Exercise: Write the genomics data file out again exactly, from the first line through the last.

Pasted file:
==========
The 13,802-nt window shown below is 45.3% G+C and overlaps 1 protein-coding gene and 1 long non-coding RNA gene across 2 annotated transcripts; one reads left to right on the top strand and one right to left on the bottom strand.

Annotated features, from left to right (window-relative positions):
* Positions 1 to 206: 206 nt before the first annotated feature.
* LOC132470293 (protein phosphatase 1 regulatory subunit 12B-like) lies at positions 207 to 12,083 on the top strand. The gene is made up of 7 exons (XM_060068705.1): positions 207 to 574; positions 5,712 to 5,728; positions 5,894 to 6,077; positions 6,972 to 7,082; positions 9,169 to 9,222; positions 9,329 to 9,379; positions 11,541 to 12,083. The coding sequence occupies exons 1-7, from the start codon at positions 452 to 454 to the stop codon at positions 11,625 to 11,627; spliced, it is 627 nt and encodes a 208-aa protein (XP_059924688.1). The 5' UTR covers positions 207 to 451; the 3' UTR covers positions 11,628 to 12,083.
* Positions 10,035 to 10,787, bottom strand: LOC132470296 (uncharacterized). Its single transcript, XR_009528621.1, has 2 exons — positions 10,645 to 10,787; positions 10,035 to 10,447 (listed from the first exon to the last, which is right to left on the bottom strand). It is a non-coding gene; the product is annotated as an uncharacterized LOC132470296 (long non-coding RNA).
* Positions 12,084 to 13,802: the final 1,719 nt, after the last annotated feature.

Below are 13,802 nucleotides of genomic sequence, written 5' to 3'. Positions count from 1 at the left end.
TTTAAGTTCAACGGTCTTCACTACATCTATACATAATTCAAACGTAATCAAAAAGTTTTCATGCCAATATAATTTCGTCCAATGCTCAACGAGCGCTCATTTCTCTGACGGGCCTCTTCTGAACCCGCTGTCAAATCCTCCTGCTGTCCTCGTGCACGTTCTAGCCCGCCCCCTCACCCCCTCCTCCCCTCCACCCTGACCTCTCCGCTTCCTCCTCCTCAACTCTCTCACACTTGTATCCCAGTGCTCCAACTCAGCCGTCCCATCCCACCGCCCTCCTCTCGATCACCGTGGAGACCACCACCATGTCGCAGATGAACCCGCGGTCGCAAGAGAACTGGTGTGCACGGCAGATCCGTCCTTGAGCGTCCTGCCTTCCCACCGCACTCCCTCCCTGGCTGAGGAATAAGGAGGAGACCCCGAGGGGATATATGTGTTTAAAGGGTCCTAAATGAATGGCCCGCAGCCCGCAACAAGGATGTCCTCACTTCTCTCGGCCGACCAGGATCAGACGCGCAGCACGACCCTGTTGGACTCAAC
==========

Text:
The 13,802-nt window shown below is 45.3% G+C and overlaps 1 protein-coding gene and 1 long non-coding RNA gene across 2 annotated transcripts; one reads left to right on the top strand and one right to left on the bottom strand.

Annotated features, from left to right (window-relative positions):
* Positions 1 to 206: 206 nt before the first annotated feature.
* LOC132470293 (protein phosphatase 1 regulatory subunit 12B-like) lies at positions 207 to 12,083 on the top strand. The gene is made up of 7 exons (XM_060068705.1): positions 207 to 574; positions 5,712 to 5,728; positions 5,894 to 6,077; positions 6,972 to 7,082; positions 9,169 to 9,222; positions 9,329 to 9,379; positions 11,541 to 12,083. The coding sequence occupies exons 1-7, from the start codon at positions 452 to 454 to the stop codon at positions 11,625 to 11,627; spliced, it is 627 nt and encodes a 208-aa protein (XP_059924688.1). The 5' UTR covers positions 207 to 451; the 3' UTR covers positions 11,628 to 12,083.
* Positions 10,035 to 10,787, bottom strand: LOC132470296 (uncharacterized). Its single transcript, XR_009528621.1, has 2 exons — positions 10,645 to 10,787; positions 10,035 to 10,447 (listed from the first exon to the last, which is right to left on the bottom strand). It is a non-coding gene; the product is annotated as an uncharacterized LOC132470296 (long non-coding RNA).
* Positions 12,084 to 13,802: the final 1,719 nt, after the last annotated feature.

Below are 13,802 nucleotides of genomic sequence, written 5' to 3'. Positions count from 1 at the left end.
TTTAAGTTCAACGGTCTTCACTACATCTATACATAATTCAAACGTAATCAAAAAGTTTTCATGCCAATATAATTTCGTCCAATGCTCAACGAGCGCTCATTTCTCTGACGGGCCTCTTCTGAACCCGCTGTCAAATCCTCCTGCTGTCCTCGTGCACGTTCTAGCCCGCCCCCTCACCCCCTCCTCCCCTCCACCCTGACCTCTCCGCTTCCTCCTCCTCAACTCTCTCACACTTGTATCCCAGTGCTCCAACTCAGCCGTCCCATCCCACCGCCCTCCTCTCGATCACCGTGGAGACCACCACCATGTCGCAGATGAACCCGCGGTCGCAAGAGAACTGGTGTGCACGGCAGATCCGTCCTTGAGCGTCCTGCCTTCCCACCGCACTCCCTCCCTGGCTGAGGAATAAGGAGGAGACCCCGAGGGGATATATGTGTTTAAAGGGTCCTAAATGAATGGCCCGCAGCCCGCAACAAGGATGTCCTCACTTCTCTCGGCCGACCAGGATCAGACGCGCAGCACGACCCTGTTGGACTCAAC